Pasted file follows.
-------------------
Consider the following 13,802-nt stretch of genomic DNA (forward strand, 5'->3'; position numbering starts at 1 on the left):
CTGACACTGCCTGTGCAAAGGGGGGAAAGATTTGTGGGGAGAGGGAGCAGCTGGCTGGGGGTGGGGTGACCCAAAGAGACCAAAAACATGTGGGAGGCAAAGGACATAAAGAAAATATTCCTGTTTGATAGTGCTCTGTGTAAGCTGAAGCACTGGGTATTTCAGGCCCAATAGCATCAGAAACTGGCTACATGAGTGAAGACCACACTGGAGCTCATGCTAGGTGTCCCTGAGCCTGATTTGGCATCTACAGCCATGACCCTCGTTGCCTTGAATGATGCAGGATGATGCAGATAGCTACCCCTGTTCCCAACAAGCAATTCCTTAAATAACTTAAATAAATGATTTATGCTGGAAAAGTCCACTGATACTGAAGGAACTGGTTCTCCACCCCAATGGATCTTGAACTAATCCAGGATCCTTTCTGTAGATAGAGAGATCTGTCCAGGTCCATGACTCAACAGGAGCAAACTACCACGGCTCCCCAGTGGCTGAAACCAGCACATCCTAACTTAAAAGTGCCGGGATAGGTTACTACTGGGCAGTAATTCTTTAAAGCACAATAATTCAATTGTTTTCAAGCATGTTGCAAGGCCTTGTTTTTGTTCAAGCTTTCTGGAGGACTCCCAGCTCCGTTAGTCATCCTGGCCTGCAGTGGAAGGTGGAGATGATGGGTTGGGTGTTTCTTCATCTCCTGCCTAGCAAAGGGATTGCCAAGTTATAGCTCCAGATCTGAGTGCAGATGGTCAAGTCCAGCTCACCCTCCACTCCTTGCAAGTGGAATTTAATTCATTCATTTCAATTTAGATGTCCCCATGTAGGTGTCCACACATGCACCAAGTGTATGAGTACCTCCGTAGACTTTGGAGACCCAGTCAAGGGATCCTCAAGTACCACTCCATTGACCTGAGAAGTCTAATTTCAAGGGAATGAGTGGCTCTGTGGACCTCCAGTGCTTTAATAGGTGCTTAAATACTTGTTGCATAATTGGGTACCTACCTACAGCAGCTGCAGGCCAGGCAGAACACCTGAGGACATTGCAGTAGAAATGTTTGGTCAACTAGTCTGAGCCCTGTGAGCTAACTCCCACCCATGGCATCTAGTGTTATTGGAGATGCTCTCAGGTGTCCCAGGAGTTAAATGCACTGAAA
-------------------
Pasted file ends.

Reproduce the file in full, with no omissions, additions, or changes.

Consider the following 13,802-nt stretch of genomic DNA (forward strand, 5'->3'; position numbering starts at 1 on the left):
CTGACACTGCCTGTGCAAAGGGGGGAAAGATTTGTGGGGAGAGGGAGCAGCTGGCTGGGGGTGGGGTGACCCAAAGAGACCAAAAACATGTGGGAGGCAAAGGACATAAAGAAAATATTCCTGTTTGATAGTGCTCTGTGTAAGCTGAAGCACTGGGTATTTCAGGCCCAATAGCATCAGAAACTGGCTACATGAGTGAAGACCACACTGGAGCTCATGCTAGGTGTCCCTGAGCCTGATTTGGCATCTACAGCCATGACCCTCGTTGCCTTGAATGATGCAGGATGATGCAGATAGCTACCCCTGTTCCCAACAAGCAATTCCTTAAATAACTTAAATAAATGATTTATGCTGGAAAAGTCCACTGATACTGAAGGAACTGGTTCTCCACCCCAATGGATCTTGAACTAATCCAGGATCCTTTCTGTAGATAGAGAGATCTGTCCAGGTCCATGACTCAACAGGAGCAAACTACCACGGCTCCCCAGTGGCTGAAACCAGCACATCCTAACTTAAAAGTGCCGGGATAGGTTACTACTGGGCAGTAATTCTTTAAAGCACAATAATTCAATTGTTTTCAAGCATGTTGCAAGGCCTTGTTTTTGTTCAAGCTTTCTGGAGGACTCCCAGCTCCGTTAGTCATCCTGGCCTGCAGTGGAAGGTGGAGATGATGGGTTGGGTGTTTCTTCATCTCCTGCCTAGCAAAGGGATTGCCAAGTTATAGCTCCAGATCTGAGTGCAGATGGTCAAGTCCAGCTCACCCTCCACTCCTTGCAAGTGGAATTTAATTCATTCATTTCAATTTAGATGTCCCCATGTAGGTGTCCACACATGCACCAAGTGTATGAGTACCTCCGTAGACTTTGGAGACCCAGTCAAGGGATCCTCAAGTACCACTCCATTGACCTGAGAAGTCTAATTTCAAGGGAATGAGTGGCTCTGTGGACCTCCAGTGCTTTAATAGGTGCTTAAATACTTGTTGCATAATTGGGTACCTACCTACAGCAGCTGCAGGCCAGGCAGAACACCTGAGGACATTGCAGTAGAAATGTTTGGTCAACTAGTCTGAGCCCTGTGAGCTAACTCCCACCCATGGCATCTAGTGTTATTGGAGATGCTCTCAGGTGTCCCAGGAGTTAAATGCACTGAAA